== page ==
“Lower-hazard restaurants without bar or pub exposures are generally earning more competitive pricing,” says White.
To that mix of traditional exposures, we can add the one that keeps popping up everywhere: cyber liability.
In today’s networked world, it’s not only the value of one’s data that makes one a target for hackers, but also the link one offers to bigger targets, such as one’s bank. Fast-moving food establishments accept almost every form of in-person payment, often without checking identification or even requiring a signature.
“A growing share of restaurant operations are investing in advanced technology that lets them accept mobile payments and online ordering,” says March. “We see rapidly growing awareness of risks related to cyber crime.”
Although that exposure is relatively new, the response from insurers builds on past performance. “For the most part, it is business as usual with coverages and pricing,” says March. “We continue to see demand for product options and price points that can be tailored to meet the unique needs of operators whether big or small.”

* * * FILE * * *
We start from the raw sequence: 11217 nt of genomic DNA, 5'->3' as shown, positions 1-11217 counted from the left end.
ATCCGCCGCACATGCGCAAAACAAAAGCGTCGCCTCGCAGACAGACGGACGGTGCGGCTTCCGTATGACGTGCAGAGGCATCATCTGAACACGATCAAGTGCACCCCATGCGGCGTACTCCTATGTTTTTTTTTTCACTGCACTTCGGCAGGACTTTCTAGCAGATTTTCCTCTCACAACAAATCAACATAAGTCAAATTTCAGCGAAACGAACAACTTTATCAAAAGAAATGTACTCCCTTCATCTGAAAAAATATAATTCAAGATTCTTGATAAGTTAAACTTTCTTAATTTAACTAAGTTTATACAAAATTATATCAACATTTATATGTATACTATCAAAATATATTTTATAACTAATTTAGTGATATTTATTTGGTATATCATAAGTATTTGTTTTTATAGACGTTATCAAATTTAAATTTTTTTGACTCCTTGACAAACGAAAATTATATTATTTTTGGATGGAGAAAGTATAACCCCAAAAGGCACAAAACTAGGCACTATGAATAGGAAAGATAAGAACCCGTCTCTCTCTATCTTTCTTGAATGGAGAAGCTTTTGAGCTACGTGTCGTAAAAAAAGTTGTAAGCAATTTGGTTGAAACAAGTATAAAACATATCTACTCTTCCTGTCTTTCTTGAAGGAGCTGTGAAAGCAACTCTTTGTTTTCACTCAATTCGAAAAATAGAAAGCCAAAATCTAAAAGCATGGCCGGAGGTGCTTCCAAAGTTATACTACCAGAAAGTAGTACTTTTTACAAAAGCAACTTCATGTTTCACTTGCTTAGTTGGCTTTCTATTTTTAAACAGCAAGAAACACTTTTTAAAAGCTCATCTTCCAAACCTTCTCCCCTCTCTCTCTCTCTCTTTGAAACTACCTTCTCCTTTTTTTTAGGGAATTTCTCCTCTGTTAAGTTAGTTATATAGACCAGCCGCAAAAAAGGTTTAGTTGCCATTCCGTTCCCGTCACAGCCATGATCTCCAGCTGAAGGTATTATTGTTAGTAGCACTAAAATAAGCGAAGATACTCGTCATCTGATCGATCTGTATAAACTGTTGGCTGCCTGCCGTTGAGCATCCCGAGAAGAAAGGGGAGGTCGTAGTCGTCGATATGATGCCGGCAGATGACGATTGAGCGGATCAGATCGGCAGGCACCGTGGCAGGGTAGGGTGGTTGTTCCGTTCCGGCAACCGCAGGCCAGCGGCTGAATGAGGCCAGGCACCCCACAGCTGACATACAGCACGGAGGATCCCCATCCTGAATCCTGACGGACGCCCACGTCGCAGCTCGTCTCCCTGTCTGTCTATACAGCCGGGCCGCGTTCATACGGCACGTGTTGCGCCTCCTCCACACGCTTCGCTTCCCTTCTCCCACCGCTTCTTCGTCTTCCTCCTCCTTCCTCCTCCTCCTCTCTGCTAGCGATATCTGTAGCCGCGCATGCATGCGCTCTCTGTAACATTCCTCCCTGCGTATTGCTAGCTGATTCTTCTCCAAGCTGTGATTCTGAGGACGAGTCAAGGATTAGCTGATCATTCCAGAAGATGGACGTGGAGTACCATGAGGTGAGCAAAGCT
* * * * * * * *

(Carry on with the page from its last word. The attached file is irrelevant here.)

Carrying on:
At Nationwide, White says: “We provide a variety of solutions in both standard and E&S markets for our members in the food service industry. We strive to understand the unique risks and challenges for each individual operation and deliver coverage to protect each member.”
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Joseph S. Harrington, CPCU, is an independent business writer specializing in property and casualty insurance coverages and operations. For 21 years, Joe was the communications director for the American Association of Insurance Services (AAIS), a P-C advisory organization. Prior to that, Joe worked in journalism and as a reporter and editor in financial services.